Yyou go to the gym, able to get in shape (and even higher!). But searching through the ground at the different sorts of machines, hope turns to confusion: Where should I start? Should I take advantage of an elliptical cross trainer? stair? Go on a treadmill or bike?
Well, there is no such thing as a one right answer. It will depend on your fitness level, previous injuries and which gear you want enough to keep on with for greater than just a few minutes.
Still, I’d wish to make a case for one which is usually ignored: the recumbent bike, also often known as the sit-down bike. I understand that it will not be the sexiest piece of apparatus, but as a physiotherapist, I can let you know that it provides a low-risk bridge to recovery.
“Whether it’s someone coming in for the primary day after a protracted break or knowledgeable athlete, you may construct basic fitness and habits through the use of a recumbent bike for cardiovascular exercise,” says trainer Alan Hseihwhose experience and clientele stretch from the United States to East Asia across a spectrum of demographics.
The ergonomic design with the seat low to the bottom and the reclining position makes it lighter and comparatively comfortable in comparison with other cardio machines. “Not only are they [recumbent bikes] effective in rehabilitation settings – for instance, to extend strength and restore range of motion after hip or knee injuries – but in addition for somebody who has a history of injury that they’re anxious about, or just for somebody who has not trained for a very long time and desires to enhance his fitness level,” says physiotherapist Dustin Willis, DPT.
Speaking of fitness levels, research has shown that a recumbent bike can have many advantages. From a strength perspective, has been found to extend the strength of many muscles, including the glutes, hamstrings, calves and shin muscles. When it involves mobility, seated riding is particularly favorable to keep up knee flexion, hip flexion and ankle mobility in each directions. Also a recumbent bike shows good advantages for the cardiovascular system, comparable to cycling in an upright position. Last but not least, there are studies that show it riding a recumbent bike puts less strain on the front of the knee— especially necessary for all gym goers with knee problems.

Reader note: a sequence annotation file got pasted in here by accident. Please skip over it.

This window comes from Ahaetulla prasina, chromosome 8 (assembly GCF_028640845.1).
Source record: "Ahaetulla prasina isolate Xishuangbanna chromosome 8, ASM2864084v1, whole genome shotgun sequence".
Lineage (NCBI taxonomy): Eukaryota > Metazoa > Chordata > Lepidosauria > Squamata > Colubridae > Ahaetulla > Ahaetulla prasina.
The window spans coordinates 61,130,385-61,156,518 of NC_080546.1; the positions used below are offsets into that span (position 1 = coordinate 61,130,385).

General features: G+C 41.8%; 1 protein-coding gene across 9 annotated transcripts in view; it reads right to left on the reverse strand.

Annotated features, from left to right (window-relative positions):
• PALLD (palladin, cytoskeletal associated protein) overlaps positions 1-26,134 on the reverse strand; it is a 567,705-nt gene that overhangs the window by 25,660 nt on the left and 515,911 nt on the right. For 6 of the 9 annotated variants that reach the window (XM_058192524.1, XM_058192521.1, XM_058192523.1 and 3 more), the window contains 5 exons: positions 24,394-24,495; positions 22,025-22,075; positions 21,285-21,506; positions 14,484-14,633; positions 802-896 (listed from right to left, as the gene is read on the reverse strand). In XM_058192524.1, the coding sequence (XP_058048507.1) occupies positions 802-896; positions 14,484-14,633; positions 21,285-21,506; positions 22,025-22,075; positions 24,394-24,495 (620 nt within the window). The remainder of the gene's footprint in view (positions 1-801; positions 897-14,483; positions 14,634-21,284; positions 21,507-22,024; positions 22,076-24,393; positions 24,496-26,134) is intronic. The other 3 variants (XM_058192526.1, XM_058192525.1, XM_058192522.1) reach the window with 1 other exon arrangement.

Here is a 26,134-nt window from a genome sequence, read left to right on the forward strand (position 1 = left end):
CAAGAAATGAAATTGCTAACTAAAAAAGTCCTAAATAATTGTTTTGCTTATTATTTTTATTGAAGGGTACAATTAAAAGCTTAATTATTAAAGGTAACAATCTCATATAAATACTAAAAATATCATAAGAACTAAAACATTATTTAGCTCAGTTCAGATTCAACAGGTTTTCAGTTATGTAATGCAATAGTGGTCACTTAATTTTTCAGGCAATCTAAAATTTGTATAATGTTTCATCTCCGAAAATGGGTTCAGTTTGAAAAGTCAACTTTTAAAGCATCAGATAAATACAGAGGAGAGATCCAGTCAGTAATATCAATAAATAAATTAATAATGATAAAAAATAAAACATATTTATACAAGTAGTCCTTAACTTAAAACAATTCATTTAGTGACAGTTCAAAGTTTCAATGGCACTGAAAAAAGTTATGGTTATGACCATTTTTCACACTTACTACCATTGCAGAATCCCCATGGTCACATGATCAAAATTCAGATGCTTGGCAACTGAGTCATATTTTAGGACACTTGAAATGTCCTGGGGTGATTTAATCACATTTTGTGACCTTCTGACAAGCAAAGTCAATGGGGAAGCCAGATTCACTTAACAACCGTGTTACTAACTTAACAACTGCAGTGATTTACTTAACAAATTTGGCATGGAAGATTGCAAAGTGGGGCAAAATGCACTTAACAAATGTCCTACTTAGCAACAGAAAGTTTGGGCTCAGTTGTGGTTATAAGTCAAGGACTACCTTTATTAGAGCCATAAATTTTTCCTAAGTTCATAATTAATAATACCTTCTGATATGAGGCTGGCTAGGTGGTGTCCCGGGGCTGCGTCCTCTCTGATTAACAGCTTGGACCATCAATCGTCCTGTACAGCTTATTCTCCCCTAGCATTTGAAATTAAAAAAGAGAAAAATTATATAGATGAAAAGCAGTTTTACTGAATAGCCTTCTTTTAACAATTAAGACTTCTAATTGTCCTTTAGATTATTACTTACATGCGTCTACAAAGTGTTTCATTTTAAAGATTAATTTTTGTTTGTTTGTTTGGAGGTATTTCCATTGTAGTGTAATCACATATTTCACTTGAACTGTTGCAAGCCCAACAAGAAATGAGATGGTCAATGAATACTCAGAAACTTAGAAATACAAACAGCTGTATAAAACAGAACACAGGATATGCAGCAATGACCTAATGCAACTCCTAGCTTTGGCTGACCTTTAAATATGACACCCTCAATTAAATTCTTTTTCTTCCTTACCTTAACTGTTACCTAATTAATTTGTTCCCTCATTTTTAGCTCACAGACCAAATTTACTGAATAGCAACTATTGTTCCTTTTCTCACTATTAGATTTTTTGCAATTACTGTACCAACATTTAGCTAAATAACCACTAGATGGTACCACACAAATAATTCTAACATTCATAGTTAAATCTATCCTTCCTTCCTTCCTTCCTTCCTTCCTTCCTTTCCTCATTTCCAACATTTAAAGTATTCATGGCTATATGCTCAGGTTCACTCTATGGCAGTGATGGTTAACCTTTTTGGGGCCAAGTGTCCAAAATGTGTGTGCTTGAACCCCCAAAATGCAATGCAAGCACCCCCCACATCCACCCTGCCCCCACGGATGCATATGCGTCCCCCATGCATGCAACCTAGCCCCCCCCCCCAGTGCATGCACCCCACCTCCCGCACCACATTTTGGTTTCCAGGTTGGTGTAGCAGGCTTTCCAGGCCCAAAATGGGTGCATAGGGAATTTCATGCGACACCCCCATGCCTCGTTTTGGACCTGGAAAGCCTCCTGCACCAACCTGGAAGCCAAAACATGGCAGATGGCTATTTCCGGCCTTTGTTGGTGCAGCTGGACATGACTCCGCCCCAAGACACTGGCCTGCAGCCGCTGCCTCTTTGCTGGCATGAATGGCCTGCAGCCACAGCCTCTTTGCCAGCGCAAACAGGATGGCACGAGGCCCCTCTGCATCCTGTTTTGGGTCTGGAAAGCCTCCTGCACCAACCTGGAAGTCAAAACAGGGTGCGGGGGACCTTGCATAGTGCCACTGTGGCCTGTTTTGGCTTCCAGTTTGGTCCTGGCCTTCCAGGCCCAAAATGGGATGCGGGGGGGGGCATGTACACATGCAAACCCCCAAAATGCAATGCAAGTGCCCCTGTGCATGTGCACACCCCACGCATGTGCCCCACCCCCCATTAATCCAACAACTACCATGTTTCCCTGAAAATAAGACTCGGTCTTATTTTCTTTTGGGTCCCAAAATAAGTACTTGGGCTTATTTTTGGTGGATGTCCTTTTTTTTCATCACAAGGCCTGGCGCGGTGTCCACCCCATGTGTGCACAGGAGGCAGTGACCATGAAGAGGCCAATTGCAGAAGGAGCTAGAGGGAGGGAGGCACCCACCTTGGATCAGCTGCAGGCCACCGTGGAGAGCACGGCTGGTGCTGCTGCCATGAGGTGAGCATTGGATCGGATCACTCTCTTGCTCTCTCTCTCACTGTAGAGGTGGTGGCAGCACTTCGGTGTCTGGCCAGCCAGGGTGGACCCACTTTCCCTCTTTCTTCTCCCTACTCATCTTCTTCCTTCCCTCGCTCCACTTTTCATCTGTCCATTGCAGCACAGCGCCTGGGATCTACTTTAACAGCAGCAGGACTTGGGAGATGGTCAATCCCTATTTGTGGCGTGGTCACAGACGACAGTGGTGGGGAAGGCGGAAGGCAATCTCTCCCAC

How to start on a recumbent bike
So now that I’ve thoroughly got this low-risk, high-win machine running, listed here are some key recommendations on the best way to get probably the most out of it.
Adjust the bicycle saddle appropriately
To find the right position for the bicycle saddle, place one foot on the pedal and push all of it the best way out. Your knee must be barely bent; make certain your knee isn’t locked – this may put extra pressure in your knee joint.
If after just a few sessions you will have no problems, then you will have found the optimal position. However, in case you experience constant discomfort, try a position with slightly more flexion within the knee. Everyone’s body is different, so it is advisable to find what works for yours.
Exercise plan on a recumbent bike
Week 1: For the primary week, ride for 20 minutes at low resistance. Your effort level must be around three or 4 out of 10 (10 being maximum effort). Do this 3 times per week. The goal is solely to get you used to the bike.
Week 2: If you are feeling no discomfort after the primary week, increase the time to 25 minutes within the second week. If you are feeling discomfort, keep on with 20 minutes at a time until you may tolerate the movement well.
Week 3: Similar concept as week two: until you are feeling discomfort, increase your training time by one other five minutes to half-hour.
Week 4 and 5: Now that now we have half-hour, the goal is to maintain the time at that level, but start increasing the intensity. Increase the resistance until your effort level is 5 or 6 out of 10.
Week 6 and beyond: Once you might be six weeks old, now we have more options to progress as your body and mind have adapted well. You can implement high-intensity interval training with a recumbent bike or mix training with more demanding machines. If you select the previous, here’s an easy but effective interval plan:
- 5 minutes of warm-up at effort level 2 out of 10
- 1 minute rest on 7 out of 10 efforts followed by 1 minute rest on 3 out of 10 efforts. Repeat 10 times.
- 5 minutes of recovery at an effort level of two out of 10